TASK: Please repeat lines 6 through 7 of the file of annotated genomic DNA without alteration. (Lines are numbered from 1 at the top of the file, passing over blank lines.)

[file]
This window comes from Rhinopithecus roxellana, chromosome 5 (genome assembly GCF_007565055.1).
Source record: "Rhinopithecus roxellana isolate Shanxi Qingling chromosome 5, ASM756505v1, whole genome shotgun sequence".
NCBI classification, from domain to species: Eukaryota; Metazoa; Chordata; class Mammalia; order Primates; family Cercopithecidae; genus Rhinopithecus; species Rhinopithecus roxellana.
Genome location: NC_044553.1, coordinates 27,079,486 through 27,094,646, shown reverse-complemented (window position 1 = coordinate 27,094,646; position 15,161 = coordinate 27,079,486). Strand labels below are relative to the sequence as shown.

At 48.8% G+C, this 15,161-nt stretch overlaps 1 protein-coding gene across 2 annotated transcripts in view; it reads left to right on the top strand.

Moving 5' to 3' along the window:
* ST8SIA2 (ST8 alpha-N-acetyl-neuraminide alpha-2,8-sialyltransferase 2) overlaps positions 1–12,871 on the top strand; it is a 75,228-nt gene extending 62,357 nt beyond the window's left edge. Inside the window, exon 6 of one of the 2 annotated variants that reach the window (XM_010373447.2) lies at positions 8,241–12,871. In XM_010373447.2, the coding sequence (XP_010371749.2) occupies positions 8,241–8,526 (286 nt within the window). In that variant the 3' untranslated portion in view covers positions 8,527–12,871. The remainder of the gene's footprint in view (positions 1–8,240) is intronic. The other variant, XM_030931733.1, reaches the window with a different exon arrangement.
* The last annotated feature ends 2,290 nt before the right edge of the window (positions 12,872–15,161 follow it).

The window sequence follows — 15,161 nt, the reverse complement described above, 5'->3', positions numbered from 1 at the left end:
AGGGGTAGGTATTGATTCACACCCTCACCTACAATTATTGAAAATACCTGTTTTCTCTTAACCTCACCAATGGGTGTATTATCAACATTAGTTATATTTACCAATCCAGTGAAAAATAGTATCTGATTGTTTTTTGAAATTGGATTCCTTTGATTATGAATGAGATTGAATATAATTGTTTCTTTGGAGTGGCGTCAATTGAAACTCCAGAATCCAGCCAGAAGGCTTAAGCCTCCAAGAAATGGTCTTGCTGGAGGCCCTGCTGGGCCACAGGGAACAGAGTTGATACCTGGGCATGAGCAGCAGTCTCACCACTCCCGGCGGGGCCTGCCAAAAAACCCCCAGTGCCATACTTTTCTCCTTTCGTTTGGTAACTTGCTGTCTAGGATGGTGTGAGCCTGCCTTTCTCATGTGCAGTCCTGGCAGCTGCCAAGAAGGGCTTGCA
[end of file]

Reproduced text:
Moving 5' to 3' along the window:
* ST8SIA2 (ST8 alpha-N-acetyl-neuraminide alpha-2,8-sialyltransferase 2) overlaps positions 1–12,871 on the top strand; it is a 75,228-nt gene extending 62,357 nt beyond the window's left edge. Inside the window, exon 6 of one of the 2 annotated variants that reach the window (XM_010373447.2) lies at positions 8,241–12,871. In XM_010373447.2, the coding sequence (XP_010371749.2) occupies positions 8,241–8,526 (286 nt within the window). In that variant the 3' untranslated portion in view covers positions 8,527–12,871. The remainder of the gene's footprint in view (positions 1–8,240) is intronic. The other variant, XM_030931733.1, reaches the window with a different exon arrangement.